How can Pledge of Allegiance be connected with religion at all?
One of the many things that still surprises me after emigrating to the United States from the United Kingdom are the pointless arguments as to whether things like reciting religious beliefs at school is unconstitutional.
What I don't understand is this: How can reciting the Pledge of Allegiance be construed as persecuting someone's religious beliefs? As you may be aware, the courts have decided that this is indeed the case in nine western states, and is therefore illegal to utter in a school.
I still don't fully understand what part of the government a particular school is. Are there now three houses -- the Senate, the House of Representatives and the School? Simply being paid federal dollars does not make you part of the government. If so, then any business with a
federal contract would equally be a part of the government, and it would be equally illegal to recite the Pledge of Allegiance in those businesses.
So if pledging your allegiance to the United States is now religious persecution, why isn't letting kids have a holiday at Christmas also persecution? The words "one nation under God" are far more vague than the term "Christmas," and atheists should be even more offended by this, because even if you don't call it by that name, by taking it, you are still celebrating at least one of the religions those dates coincide with.
Anyway, I was under the impression that in order to be persecuted someone must act against you in some way or force you to do a particular thing. Surely being banned from being religious on government property more aptly applies here. And what about not being able to recite a prayer out loud? Freedom of speech, anyone? I don't believe there is a "freedom of quietness and not hearing anything that offends" clause in either the Bill of Rights or the Constitution.
I do understand why forcing someone to follow a religious belief is not right. But simply seeing or hearing something with a religious connotation is not persecution. Stopping someone from saying or doing something religious, however, is persecution. And laws stopping people from doing such things would, therefore, be government persecution of religion.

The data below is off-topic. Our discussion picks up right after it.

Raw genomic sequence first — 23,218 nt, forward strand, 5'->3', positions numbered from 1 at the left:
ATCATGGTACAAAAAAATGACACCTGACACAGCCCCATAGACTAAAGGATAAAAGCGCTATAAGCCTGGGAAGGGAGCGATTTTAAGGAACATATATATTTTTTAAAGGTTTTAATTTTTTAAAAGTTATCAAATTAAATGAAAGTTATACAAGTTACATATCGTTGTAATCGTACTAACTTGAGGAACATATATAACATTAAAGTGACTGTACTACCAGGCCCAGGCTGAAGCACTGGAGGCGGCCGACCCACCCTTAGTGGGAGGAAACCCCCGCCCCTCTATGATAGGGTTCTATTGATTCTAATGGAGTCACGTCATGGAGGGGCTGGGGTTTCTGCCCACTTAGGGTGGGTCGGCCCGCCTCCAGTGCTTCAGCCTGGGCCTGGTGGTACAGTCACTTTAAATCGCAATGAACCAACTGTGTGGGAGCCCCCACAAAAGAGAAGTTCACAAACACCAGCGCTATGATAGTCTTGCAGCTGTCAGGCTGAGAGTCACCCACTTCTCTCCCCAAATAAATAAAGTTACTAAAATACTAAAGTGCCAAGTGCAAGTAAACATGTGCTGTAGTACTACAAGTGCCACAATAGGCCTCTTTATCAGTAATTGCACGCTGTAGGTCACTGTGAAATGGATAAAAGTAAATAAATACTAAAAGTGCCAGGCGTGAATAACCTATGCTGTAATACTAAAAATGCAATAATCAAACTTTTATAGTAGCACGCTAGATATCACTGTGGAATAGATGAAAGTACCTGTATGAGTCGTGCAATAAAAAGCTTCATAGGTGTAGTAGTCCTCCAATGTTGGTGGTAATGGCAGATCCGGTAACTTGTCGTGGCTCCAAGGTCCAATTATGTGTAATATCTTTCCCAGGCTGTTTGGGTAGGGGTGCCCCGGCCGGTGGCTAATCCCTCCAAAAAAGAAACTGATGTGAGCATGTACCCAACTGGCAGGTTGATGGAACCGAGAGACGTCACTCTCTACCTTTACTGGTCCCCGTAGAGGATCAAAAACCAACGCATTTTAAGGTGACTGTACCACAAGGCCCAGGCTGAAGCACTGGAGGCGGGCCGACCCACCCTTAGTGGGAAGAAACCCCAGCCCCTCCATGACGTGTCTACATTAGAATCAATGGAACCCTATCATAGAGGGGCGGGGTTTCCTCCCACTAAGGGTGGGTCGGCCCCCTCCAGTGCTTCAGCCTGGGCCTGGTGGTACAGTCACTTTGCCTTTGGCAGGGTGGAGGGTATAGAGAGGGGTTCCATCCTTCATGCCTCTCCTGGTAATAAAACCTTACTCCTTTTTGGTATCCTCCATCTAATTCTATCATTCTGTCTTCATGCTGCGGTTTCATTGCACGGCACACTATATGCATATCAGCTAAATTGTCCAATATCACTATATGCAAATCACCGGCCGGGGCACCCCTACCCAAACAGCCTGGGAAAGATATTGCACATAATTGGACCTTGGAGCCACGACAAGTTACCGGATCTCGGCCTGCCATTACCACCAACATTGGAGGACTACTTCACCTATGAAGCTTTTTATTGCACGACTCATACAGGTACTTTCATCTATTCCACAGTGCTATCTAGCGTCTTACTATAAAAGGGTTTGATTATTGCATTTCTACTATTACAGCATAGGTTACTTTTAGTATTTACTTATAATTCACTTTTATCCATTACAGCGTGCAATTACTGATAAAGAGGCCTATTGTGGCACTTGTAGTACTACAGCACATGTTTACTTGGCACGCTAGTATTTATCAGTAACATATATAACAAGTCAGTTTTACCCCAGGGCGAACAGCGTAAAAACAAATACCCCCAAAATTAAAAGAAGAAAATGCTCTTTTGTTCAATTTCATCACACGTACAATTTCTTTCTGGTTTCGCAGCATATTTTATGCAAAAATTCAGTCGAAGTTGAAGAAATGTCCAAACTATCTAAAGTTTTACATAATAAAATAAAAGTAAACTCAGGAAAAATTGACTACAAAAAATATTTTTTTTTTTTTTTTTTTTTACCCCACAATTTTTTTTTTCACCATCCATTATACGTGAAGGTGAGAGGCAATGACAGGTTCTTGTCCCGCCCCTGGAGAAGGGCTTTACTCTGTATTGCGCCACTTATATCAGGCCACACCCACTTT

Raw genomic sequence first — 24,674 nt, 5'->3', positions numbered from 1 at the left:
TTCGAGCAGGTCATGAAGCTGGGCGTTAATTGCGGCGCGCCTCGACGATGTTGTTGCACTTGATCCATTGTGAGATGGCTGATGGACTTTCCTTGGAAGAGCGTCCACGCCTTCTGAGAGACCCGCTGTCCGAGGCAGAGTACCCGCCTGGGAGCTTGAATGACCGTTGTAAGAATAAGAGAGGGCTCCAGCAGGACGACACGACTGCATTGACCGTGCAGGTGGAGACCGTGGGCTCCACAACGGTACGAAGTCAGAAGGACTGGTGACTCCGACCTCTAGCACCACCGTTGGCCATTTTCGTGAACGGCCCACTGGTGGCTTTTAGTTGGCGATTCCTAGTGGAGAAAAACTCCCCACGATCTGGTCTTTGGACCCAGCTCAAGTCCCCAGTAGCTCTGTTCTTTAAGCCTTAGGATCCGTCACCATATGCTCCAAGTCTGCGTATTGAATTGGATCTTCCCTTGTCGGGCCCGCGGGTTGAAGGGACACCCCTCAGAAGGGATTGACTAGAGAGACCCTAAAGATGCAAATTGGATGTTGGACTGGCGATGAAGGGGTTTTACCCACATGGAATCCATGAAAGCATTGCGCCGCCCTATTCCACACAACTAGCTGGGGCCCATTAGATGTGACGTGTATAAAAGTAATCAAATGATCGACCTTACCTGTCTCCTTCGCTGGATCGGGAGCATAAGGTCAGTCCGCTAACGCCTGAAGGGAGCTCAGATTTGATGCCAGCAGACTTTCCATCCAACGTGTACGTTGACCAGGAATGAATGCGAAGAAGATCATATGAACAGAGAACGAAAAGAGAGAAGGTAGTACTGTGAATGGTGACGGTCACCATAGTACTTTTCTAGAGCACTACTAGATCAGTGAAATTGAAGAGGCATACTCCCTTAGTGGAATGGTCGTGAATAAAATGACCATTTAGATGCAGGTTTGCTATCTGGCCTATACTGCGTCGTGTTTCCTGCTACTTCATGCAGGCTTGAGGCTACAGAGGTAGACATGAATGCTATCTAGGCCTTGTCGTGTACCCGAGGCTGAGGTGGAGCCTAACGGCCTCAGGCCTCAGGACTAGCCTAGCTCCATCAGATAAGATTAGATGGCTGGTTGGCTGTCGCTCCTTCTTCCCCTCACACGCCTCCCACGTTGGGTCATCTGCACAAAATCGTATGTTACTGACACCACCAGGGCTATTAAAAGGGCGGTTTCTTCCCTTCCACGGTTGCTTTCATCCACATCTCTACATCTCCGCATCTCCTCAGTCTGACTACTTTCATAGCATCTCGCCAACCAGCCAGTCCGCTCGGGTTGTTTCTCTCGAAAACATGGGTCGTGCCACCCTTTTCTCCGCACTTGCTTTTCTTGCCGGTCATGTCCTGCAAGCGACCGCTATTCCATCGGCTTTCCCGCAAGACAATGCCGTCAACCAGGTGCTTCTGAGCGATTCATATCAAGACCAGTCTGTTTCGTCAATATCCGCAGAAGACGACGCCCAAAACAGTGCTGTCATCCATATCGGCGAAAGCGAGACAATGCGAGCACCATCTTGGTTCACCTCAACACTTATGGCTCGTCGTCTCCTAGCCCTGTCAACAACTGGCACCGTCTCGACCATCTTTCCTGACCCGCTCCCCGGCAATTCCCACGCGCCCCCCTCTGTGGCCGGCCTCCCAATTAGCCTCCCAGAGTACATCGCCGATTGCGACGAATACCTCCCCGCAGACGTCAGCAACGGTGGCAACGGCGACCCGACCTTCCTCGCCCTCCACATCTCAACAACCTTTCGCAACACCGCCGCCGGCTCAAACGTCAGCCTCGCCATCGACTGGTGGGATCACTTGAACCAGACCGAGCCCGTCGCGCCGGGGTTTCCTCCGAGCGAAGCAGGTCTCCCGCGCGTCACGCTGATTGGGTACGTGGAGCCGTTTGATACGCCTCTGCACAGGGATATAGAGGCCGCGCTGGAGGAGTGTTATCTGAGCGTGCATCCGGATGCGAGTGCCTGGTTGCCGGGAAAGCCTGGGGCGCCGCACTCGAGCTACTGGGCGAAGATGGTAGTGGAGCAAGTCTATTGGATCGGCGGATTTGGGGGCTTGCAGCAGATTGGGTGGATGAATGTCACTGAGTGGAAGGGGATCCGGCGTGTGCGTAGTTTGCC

Oh, I could extrapolate further, but why bother, because if what I am saying is rubbish or offensive, then remind me what the point of that part of the Constitution was about. Was it about not being offended on government property, or was it about stopping the government from setting up a "State Church" that had the power to kill and torture people that didn't believe quite the same way as they did?
Well, I suppose I just don't understand, seeing as I wasn't born here, but even though I yawned my way through countless religious recitals in English schools, I don't remember feeling persecuted. Bored yes, but not persecuted.
Finally, despite the rant about religion, I don't really see how being patriotic and pledging your allegiance to your country is in any way an act of religion, and I don't see how a few words that rankle atheists make it so. If this were true, then by the same logic, all American money should be banned from school property, because it is equally a form of religious persecution.
Andrew Bright, Soldotna
Even those who don't live here benefit from government services
Just a few of the reasons we need to pay borough taxes and city taxes, even though we don't live there: The city provides an atmosphere for industry, namely for one, the grocery store. In order for this grocery to operate and be a successful entity, it must have streets for John Q. Public to get there. These streets have to be maintained by the city equipment and city employee. The city provides us police protection, so it is safe to walk the streets. The borough provides us with medical and educational facilities. Our children and grandchildren can be educated locally. I personally don't have to drive 200 miles to a hospital.
There are endless reasons why we should support our local governing bodies. The most important reason: You can buy it here!
Carol Braun, Kenai
Kenai River Classic organizers should consider canceling event